529 P.2d 171


No. 47,538Supreme Court of Kansas
Opinion filed December 7, 1974.


1. DECLARATORY JUDGMENT — Venue. Venue in a declaratory judgment action is governed by the same rules as govern venue in any other type of action.

2. SAME — Academic Dispute — Actual Controversy Necessary. A declaratory judgment action cannot be maintained to settle a dispute which is purely academic. There must be a case of actual controversy involving the actual antagonistic assertion and denial of right.

3. CONTRACTS — Venue Not Predicated on Where Suit Is Brought.
The mere making of a contract, standing alone, does not give rise to a cause of action to construe it, and venue cannot be predicated on the mere making of the contract in the county where suit is brought.

4. DECLARATORY JUDGMENT — What Determines Venue. In a declaratory judgment action it is the nature and dominant purpose of the underlying cause of action which determines venue.

5. SAME — Liability of Insurer — Where Cause of Action Arises. If the dominant purpose of a declaratory judgment action is to determine an insurance company’s liability, the cause of action “arises” where the liability would exist.

6. INSURANCE — Action for Breach or to Construe Policy — Venue Fixed by Statute. Where venue of an action for either the breach of or to construe a life insurance policy is based on the statutes fixing it in the county where the cause of action “arose,” that county is the one where the insured resided at the time of his death or where the beneficiaries reside and payment is to be made.

7. SAME — Determining the Intention of the Parties — Test. In determining the intention of the parties to a contract of insurance, the test is not what the insurer intends the printed language to mean, but rather what a reasonable person placed in the position of the insured would have understood the words to mean.

8. SAME — Where Policy Provisions Ambiguous — Construction.
Where provisions of an insurance policy are ambiguous or conflicting, the policy is to be construed strictly against the insurer and in favor of the insured. Where an insurer intends to limit or restrict the coverage under its policy, it should use language which clearly reveals its stated purpose.

9. SAME — Exclusionary Clause — “While Piloting or Serving as a Crew Member” — Clause Construed. A clause in a life insurance policy which excludes coverage if the insured is killed “while piloting or serving as a crew member” of an airplane, when construed strictly against the insurer, is held to be applicable only if the insured at the time of the crash, or at least at a time when the crash was imminent, was either piloting the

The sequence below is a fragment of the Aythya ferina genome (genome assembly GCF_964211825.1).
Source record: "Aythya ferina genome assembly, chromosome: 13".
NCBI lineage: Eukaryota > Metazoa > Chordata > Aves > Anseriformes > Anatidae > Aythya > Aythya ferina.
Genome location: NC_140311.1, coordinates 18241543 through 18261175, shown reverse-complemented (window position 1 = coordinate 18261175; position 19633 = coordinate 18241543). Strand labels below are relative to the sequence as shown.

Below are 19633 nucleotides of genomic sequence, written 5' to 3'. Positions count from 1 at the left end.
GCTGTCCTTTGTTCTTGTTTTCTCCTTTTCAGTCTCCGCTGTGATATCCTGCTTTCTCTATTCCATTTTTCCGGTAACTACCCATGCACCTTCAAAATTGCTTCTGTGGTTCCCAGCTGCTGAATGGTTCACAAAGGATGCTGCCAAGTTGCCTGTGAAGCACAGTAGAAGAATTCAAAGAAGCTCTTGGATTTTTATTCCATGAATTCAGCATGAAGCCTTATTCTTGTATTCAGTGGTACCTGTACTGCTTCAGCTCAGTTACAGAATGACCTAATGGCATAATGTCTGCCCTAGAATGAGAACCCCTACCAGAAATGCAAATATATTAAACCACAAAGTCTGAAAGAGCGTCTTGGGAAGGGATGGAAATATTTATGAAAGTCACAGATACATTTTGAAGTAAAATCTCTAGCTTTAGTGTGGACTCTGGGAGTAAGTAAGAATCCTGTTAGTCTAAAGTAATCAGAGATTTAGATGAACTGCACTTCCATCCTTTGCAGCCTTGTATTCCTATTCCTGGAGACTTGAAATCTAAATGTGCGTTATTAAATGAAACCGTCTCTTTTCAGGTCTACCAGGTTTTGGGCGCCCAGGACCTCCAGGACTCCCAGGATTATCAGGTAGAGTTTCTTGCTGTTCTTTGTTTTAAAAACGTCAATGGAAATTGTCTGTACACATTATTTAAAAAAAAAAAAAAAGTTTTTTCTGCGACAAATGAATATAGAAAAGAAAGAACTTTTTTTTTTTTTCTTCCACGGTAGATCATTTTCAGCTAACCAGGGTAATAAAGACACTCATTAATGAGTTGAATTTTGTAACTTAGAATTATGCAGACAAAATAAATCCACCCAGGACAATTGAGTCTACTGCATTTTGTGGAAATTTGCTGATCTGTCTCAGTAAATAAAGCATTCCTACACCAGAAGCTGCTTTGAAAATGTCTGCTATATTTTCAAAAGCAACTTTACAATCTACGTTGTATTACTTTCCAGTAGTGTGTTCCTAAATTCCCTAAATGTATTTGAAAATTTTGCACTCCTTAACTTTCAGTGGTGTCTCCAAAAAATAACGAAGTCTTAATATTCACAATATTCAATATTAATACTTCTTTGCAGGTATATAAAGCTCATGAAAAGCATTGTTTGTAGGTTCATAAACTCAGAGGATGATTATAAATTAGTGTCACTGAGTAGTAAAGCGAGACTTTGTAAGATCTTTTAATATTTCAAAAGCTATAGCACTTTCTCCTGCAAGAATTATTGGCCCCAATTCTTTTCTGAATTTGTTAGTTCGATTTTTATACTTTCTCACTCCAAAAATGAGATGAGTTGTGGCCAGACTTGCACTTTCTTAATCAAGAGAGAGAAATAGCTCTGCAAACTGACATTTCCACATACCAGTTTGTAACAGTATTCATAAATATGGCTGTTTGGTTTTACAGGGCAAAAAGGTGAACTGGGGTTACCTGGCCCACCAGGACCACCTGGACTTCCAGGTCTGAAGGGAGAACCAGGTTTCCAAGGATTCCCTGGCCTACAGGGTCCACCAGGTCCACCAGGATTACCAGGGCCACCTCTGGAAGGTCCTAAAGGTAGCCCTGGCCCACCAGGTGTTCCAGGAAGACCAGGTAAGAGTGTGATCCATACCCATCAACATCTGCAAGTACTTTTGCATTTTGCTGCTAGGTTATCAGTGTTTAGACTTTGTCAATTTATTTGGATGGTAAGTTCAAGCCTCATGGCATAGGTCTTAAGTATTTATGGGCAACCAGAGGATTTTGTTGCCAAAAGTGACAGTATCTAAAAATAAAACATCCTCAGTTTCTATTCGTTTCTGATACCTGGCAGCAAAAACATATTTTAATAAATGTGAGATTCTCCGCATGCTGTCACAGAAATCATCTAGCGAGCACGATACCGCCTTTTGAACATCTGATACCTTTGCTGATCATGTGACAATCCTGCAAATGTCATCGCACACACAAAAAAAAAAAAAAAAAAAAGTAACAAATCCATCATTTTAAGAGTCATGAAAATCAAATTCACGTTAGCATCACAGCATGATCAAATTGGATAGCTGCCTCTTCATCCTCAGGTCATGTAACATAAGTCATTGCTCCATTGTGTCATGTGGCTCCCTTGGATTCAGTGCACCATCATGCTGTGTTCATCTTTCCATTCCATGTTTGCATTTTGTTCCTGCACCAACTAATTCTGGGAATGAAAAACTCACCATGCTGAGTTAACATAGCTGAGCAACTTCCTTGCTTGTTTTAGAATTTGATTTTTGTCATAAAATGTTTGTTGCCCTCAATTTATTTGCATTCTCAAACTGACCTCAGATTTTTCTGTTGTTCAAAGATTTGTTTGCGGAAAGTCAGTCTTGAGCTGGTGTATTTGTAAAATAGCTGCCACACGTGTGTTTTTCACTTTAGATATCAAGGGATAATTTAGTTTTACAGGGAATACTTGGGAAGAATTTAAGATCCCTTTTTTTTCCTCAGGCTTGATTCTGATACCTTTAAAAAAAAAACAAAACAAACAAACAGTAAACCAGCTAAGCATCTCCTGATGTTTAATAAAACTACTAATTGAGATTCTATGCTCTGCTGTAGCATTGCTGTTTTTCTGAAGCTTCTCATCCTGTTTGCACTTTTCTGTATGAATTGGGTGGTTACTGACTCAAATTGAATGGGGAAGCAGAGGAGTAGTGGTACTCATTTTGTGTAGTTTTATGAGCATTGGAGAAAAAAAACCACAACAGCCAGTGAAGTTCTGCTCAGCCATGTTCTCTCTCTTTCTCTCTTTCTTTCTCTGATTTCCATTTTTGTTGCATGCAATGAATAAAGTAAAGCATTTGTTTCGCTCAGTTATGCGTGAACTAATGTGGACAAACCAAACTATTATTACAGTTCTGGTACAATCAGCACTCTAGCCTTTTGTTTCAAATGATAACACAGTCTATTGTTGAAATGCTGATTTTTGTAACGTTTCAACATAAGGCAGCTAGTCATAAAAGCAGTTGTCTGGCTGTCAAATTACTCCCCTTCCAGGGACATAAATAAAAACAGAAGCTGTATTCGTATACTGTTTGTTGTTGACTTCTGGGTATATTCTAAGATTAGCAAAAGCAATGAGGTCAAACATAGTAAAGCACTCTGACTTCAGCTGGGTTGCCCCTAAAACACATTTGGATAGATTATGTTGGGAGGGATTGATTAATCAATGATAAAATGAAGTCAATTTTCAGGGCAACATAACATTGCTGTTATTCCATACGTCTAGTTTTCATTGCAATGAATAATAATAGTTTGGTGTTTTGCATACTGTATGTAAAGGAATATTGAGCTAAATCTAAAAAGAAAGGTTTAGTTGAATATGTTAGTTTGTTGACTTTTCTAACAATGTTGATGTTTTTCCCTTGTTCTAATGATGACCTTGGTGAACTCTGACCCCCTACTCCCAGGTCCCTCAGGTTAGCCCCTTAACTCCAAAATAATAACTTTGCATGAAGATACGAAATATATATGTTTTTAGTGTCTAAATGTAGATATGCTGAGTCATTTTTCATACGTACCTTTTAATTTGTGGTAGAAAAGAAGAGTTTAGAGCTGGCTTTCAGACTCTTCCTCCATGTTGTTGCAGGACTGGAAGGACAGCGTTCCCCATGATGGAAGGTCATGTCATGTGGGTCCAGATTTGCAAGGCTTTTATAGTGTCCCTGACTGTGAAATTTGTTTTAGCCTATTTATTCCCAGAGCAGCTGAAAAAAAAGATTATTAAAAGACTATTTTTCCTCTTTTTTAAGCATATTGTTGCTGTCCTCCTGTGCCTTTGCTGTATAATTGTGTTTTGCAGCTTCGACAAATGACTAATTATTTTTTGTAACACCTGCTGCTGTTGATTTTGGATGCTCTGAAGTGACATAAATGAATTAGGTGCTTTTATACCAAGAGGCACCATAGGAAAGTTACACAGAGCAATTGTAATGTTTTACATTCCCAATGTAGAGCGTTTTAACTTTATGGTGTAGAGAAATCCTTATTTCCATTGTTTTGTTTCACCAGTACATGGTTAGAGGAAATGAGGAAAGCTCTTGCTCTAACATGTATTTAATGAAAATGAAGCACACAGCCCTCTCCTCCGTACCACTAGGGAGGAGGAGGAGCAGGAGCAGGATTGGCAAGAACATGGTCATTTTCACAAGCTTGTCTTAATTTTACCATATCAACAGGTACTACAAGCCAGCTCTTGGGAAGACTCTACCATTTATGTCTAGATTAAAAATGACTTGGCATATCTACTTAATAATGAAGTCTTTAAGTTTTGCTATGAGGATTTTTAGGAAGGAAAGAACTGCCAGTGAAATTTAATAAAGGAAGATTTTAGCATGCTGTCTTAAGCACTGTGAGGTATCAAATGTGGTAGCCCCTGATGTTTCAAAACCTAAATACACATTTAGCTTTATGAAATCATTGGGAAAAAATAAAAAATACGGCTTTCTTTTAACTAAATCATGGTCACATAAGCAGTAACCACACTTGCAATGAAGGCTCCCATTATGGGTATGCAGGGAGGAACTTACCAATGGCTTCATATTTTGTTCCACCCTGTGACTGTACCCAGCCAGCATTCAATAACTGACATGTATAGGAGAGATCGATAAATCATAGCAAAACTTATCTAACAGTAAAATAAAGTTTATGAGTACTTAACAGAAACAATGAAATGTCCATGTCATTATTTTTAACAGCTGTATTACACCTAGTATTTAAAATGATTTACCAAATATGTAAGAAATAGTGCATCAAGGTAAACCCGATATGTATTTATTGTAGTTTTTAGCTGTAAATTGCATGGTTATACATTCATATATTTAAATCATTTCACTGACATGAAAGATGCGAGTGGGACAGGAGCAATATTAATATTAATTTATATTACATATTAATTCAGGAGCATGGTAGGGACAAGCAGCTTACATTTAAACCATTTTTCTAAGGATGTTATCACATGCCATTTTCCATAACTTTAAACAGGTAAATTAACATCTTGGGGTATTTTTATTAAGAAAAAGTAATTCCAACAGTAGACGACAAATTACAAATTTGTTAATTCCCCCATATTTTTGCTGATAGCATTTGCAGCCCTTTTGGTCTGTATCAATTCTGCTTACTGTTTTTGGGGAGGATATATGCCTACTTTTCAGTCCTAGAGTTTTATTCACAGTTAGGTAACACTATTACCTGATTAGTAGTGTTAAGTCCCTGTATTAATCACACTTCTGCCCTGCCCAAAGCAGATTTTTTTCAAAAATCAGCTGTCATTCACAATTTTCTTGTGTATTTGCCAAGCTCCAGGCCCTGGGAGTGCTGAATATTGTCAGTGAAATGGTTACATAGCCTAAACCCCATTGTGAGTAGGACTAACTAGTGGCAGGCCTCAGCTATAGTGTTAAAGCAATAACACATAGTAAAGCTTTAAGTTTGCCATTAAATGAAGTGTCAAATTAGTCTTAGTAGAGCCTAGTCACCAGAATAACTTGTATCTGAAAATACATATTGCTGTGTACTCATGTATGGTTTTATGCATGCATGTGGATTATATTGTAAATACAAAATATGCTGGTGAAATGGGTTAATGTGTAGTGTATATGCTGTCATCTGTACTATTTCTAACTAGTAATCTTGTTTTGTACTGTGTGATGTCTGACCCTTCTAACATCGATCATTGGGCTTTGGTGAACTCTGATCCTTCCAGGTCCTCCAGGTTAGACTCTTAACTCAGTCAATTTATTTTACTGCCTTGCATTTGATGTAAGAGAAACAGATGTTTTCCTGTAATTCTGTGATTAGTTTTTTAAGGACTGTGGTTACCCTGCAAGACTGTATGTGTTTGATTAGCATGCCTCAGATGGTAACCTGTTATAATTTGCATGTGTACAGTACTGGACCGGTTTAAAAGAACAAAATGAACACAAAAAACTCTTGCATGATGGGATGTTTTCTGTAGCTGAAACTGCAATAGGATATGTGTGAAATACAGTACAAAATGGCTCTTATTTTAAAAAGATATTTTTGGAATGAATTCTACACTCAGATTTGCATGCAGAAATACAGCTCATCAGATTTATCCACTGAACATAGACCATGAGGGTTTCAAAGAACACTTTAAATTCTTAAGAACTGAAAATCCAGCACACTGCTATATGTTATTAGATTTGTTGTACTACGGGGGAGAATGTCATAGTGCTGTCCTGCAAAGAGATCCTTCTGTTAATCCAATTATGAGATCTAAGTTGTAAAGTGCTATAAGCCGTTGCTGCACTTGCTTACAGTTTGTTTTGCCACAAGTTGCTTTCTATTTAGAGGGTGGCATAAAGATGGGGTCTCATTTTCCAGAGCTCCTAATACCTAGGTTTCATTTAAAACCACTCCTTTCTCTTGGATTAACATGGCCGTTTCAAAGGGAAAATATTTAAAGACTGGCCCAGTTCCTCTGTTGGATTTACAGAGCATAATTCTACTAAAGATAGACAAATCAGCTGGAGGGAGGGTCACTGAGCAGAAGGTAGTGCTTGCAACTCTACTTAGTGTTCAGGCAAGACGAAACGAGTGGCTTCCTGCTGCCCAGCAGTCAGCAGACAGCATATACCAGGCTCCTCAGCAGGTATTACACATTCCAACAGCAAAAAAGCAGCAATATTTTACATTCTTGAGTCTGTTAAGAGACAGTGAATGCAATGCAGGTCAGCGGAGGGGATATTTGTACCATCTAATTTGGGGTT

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plane or actually performing or prepared to perform some function as a member of the crew.

10. SAME — Exclusionary Clause — Seeking to Avoid Liability — Burden of Proof. An insurance company seeking to avoid liability under an exclusionary clause in its policy for a loss which is otherwise covered has the burden of proving that the loss falls within the exclusion.

11. SAME — Construction of Exclusionary Clause — Burden of Proof Cannot Be Met. Where the stipulated facts show and the insurance company concedes that, if an exclusionary clause is construed as the court construes this one, it cannot meet its burden of proving the clause applicable and is liable on the policy, judgment will be rendered against it for the amount of the policy.

Appeal from McPherson district court; SAM H. STURM, judge. Opinion filed December 7, 1974. Reversed and remanded with directions.

E.F. Russell, of Ulysses, argued the cause and was on the brief for the appellants.

Evart Mills, of Mills and Mills, of McPherson, argued the cause and was on the brief for the appellee.

The opinion of the court was delivered by


Alliance Life Insurance Company, of McPherson, brought this declaratory judgment action to determine its liability under a $10,000 accidental death policy it had written on Darrell Dean Major, of Ulysses, who was killed in an airplane crash. The defendants were the Ulysses Volunteer Firemen’s Relief Assn., to whom Major had assigned his ownership rights under the policy, and Major’s wife and children, the beneficiaries, all of Ulysses.

After the crash, which occurred in Grant county on October 1, 1972, claim was made under the policy and agents of Alliance entered into negotiations with counsel for the defendants. While those negotiations were pending Alliance brought this action on December 26, 1972, in McPherson county; all defendants were served in Grant county. They promptly moved to quash the summonses and to dismiss because of improper venue. When their motion was overruled, they renewed their objection to venue in their answer, and also counterclaimed for the face amount of the policy. An extensive pre-trial order was entered and the parties briefed their respective contentions. The trial court rendered a decision which reaffirmed its finding of venue, and construed the policy’s “aviation exclusion clause” to be applicable to Major’s activities when he was killed. Accordingly it rendered judgment in